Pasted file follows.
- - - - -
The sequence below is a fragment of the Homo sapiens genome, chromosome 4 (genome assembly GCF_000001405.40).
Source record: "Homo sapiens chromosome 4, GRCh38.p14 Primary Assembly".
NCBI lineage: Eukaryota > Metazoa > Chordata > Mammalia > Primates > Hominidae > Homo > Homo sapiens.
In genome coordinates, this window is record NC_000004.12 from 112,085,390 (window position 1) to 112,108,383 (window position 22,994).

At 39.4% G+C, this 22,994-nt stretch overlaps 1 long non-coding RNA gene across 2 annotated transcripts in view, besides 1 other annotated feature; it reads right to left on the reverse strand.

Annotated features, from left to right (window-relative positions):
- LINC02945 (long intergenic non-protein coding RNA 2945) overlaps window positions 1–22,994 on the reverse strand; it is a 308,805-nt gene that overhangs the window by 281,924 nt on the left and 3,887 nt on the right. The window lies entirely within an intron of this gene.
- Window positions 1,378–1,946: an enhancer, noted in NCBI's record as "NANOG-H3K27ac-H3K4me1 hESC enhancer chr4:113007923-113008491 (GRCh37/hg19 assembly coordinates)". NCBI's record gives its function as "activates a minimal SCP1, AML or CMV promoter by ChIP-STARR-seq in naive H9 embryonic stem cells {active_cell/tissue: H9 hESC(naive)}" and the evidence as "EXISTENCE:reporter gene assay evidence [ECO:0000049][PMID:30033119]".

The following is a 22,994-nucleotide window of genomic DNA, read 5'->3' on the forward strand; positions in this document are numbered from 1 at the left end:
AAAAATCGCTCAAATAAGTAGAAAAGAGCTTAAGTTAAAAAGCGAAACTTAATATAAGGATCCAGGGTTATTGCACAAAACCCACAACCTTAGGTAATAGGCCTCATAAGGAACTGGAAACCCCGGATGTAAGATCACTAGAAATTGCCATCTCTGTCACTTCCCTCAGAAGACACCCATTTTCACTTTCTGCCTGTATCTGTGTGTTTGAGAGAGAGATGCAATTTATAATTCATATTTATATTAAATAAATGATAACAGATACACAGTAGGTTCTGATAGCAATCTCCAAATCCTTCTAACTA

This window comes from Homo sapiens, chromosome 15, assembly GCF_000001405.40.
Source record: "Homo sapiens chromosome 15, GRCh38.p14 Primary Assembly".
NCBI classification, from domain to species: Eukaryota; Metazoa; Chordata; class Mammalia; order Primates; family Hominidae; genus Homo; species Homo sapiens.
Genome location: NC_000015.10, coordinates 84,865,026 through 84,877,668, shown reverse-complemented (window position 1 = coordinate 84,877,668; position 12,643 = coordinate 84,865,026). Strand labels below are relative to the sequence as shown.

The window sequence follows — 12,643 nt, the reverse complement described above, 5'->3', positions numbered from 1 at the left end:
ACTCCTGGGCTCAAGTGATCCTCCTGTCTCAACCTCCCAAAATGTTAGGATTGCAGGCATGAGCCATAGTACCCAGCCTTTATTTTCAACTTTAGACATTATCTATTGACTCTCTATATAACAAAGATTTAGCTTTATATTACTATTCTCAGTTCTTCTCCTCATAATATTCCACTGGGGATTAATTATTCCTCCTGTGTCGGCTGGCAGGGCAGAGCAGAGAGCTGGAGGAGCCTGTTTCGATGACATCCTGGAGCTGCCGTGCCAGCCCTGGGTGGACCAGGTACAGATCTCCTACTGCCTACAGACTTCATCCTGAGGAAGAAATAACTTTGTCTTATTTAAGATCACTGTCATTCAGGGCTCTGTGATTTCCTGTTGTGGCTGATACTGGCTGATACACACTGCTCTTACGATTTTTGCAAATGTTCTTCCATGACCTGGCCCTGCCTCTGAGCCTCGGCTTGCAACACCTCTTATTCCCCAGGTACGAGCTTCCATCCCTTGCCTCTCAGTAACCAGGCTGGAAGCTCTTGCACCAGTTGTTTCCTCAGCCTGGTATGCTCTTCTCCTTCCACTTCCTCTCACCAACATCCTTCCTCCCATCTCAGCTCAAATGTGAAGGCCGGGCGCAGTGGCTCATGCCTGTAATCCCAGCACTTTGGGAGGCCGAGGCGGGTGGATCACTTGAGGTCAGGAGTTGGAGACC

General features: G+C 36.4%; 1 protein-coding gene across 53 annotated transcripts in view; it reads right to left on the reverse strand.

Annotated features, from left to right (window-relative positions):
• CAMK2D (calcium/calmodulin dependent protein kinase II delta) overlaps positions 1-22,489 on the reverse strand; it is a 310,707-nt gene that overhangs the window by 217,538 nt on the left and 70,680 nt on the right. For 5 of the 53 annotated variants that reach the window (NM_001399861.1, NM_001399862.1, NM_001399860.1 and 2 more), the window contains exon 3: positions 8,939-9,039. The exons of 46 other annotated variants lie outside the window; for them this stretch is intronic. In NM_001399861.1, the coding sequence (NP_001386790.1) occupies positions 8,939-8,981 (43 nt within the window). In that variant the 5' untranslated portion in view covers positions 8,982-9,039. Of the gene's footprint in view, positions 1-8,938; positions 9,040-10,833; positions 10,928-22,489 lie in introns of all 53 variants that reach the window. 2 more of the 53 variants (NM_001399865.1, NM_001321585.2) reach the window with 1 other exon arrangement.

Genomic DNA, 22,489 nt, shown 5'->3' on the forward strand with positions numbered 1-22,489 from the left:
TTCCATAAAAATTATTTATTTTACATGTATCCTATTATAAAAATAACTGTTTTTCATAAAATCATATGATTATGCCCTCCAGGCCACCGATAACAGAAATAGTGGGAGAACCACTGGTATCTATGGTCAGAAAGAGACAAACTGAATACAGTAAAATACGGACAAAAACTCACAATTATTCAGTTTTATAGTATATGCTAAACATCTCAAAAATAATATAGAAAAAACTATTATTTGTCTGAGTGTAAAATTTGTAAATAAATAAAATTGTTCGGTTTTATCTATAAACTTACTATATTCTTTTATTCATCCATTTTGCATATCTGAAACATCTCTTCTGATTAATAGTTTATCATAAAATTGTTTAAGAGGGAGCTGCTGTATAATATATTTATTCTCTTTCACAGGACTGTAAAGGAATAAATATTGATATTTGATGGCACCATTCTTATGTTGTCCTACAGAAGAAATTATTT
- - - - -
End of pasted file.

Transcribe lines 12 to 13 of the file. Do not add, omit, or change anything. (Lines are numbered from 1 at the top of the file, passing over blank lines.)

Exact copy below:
Source record: "Homo sapiens chromosome 15, GRCh38.p14 Primary Assembly".
NCBI classification, from domain to species: Eukaryota; Metazoa; Chordata; class Mammalia; order Primates; family Hominidae; genus Homo; species Homo sapiens.